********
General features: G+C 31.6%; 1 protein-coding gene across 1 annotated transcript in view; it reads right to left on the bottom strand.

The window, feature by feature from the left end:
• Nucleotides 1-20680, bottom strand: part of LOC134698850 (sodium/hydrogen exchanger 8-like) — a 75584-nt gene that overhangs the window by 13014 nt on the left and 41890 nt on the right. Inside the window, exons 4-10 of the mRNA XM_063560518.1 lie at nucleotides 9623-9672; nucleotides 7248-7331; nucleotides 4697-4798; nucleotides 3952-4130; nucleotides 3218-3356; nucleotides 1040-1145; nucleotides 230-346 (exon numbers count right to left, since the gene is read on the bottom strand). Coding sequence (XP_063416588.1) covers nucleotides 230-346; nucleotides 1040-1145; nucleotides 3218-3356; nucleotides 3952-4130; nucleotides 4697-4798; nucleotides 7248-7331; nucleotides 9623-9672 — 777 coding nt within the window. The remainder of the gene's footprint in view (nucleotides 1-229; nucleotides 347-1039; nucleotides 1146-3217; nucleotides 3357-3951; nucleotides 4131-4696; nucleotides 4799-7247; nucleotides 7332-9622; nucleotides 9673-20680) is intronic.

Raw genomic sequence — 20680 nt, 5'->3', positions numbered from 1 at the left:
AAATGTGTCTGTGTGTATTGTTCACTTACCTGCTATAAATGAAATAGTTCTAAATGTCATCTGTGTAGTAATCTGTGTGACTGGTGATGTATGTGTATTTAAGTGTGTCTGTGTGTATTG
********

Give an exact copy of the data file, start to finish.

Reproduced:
General features: G+C 31.6%; 1 protein-coding gene across 1 annotated transcript in view; it reads right to left on the bottom strand.

The window, feature by feature from the left end:
• Nucleotides 1-20680, bottom strand: part of LOC134698850 (sodium/hydrogen exchanger 8-like) — a 75584-nt gene that overhangs the window by 13014 nt on the left and 41890 nt on the right. Inside the window, exons 4-10 of the mRNA XM_063560518.1 lie at nucleotides 9623-9672; nucleotides 7248-7331; nucleotides 4697-4798; nucleotides 3952-4130; nucleotides 3218-3356; nucleotides 1040-1145; nucleotides 230-346 (exon numbers count right to left, since the gene is read on the bottom strand). Coding sequence (XP_063416588.1) covers nucleotides 230-346; nucleotides 1040-1145; nucleotides 3218-3356; nucleotides 3952-4130; nucleotides 4697-4798; nucleotides 7248-7331; nucleotides 9623-9672 — 777 coding nt within the window. The remainder of the gene's footprint in view (nucleotides 1-229; nucleotides 347-1039; nucleotides 1146-3217; nucleotides 3357-3951; nucleotides 4131-4696; nucleotides 4799-7247; nucleotides 7332-9622; nucleotides 9673-20680) is intronic.

Raw genomic sequence — 20680 nt, 5'->3', positions numbered from 1 at the left:
AAATGTGTCTGTGTGTATTGTTCACTTACCTGCTATAAATGAAATAGTTCTAAATGTCATCTGTGTAGTAATCTGTGTGACTGGTGATGTATGTGTATTTAAGTGTGTCTGTGTGTATTG